About the same time, our four-year-old was looking through his own baby pictures and was trying to figure out how we hid his tubes and wires, 'cause that's what babies have, right?  It's just the way it's done.

And then last year, that four-year-old now nine years old said he was hoping someone he knew had a baby with T18.  When I asked why, he said it was because then they could have a great younger brother like him, and the family could have someone special in their home.

These kids, these kids whose lives I was told would be ruined (yep, I was told that) by their younger brother, have grown so much.  Their lives have not been ruined, they've been enriched.  All of ours have.

This past week, he's had some struggles.  I'm not sure what's changed exactly, but his lower GI system has slowed down again.  And when he gets "backed up" it puts pressure on his diaphragm and his lungs.  That leads to not breathing well, that influences his heart, and so on.  Fun times, let me tell ya.

I'm not the one you want to watch a medical drama series with.  I always laugh in the wrong places.  Music gets dramatic, voices get upset, and I'm laughing, 'cause I'm sorry, ain't nobody in a hospital gonna worry about oxygen sats at 90%, and they're certainly not going to intubate, bag them and put them on a ventilator.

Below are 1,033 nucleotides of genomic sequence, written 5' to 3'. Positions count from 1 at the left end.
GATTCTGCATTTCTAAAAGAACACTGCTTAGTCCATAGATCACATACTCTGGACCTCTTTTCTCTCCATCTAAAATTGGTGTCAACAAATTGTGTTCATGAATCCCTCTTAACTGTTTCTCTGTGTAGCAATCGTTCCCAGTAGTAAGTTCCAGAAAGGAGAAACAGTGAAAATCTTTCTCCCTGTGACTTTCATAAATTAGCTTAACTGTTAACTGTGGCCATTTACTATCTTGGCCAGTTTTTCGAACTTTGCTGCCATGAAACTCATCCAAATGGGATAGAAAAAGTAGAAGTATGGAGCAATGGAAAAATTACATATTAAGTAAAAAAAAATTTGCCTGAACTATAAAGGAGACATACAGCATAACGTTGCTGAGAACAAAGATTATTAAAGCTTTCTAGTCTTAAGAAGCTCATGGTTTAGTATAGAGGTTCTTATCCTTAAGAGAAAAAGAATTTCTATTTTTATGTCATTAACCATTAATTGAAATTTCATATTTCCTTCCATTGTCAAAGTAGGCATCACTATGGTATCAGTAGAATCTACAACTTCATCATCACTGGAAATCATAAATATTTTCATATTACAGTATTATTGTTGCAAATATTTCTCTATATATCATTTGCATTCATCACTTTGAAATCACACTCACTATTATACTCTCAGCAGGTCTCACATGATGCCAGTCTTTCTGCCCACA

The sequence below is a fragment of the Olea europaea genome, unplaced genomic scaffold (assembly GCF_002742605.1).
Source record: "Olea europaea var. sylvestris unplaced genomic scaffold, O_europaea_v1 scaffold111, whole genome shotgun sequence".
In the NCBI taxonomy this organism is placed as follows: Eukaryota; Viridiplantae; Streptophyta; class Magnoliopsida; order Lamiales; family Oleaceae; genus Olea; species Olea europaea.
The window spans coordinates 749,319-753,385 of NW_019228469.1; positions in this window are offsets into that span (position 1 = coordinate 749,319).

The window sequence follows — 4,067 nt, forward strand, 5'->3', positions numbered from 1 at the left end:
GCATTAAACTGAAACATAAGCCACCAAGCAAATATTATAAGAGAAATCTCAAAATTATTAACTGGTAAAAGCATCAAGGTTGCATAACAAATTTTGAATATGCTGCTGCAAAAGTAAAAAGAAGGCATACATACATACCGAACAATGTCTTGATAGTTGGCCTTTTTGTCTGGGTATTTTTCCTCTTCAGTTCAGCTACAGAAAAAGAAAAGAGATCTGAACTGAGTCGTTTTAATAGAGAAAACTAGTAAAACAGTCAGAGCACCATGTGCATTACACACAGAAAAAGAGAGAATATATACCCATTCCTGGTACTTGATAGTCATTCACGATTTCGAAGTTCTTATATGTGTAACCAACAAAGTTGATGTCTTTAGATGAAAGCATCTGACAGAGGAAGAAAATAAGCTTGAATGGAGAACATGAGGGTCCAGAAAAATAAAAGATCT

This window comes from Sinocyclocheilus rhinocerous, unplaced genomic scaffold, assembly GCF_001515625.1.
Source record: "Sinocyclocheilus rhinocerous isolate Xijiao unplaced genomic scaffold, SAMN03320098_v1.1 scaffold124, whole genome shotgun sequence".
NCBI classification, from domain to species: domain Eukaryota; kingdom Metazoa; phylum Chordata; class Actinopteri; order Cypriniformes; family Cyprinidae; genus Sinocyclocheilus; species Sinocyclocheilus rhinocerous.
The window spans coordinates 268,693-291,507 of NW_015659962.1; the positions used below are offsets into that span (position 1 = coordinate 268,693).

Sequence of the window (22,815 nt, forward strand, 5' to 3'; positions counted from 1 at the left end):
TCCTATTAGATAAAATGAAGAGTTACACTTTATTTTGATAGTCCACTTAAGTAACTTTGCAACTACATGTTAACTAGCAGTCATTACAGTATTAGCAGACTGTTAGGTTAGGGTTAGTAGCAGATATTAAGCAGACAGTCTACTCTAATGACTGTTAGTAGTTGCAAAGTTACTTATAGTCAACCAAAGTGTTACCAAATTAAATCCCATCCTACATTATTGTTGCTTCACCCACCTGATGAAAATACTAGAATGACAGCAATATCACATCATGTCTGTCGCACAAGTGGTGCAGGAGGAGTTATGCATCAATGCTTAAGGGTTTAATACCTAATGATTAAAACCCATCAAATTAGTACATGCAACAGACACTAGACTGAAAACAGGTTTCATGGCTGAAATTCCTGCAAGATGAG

Goofing off at school this week
But when your kid is having trouble getting out of the lower 70's on 12-15 liters, you start getting a bit worried yourself.  Except he's acting like me watching med shows and belly gut laughing.  I mean, how do you call 911 with that?  He's thinking it's the funniest show on the face of the earth.  Stinker.

There were a couple days like that, but he seems to have settled down now.

And today we'll be all wearing blue, even those who are playing on non-blue sports teams have blue fabric tied on their arms.

Let's see if we can turn things blue today.

Let the world know about Trisomy 18, about the good things, that it doesn't have to be incompatible with life.  And it certainly can be "compatible with joy."

Let us relish life as we live it, find joy in the journey, and share our love with friends and family.

Sunday, March 5, 2017

Heart Month/Trisomy Month

February has ended and March has begun.  (I'm told it happens that way every year, who'da thunk?)

Anyway, the effort for education and advocacy continues.

Still, today, in this country, families are told that their babies with Trisomy 18 and 13 won't live, can't live.  And some can't.  But other babies without trisomy also sometimes don't live, for a variety of reasons.  And many, many babies with trisomy are living.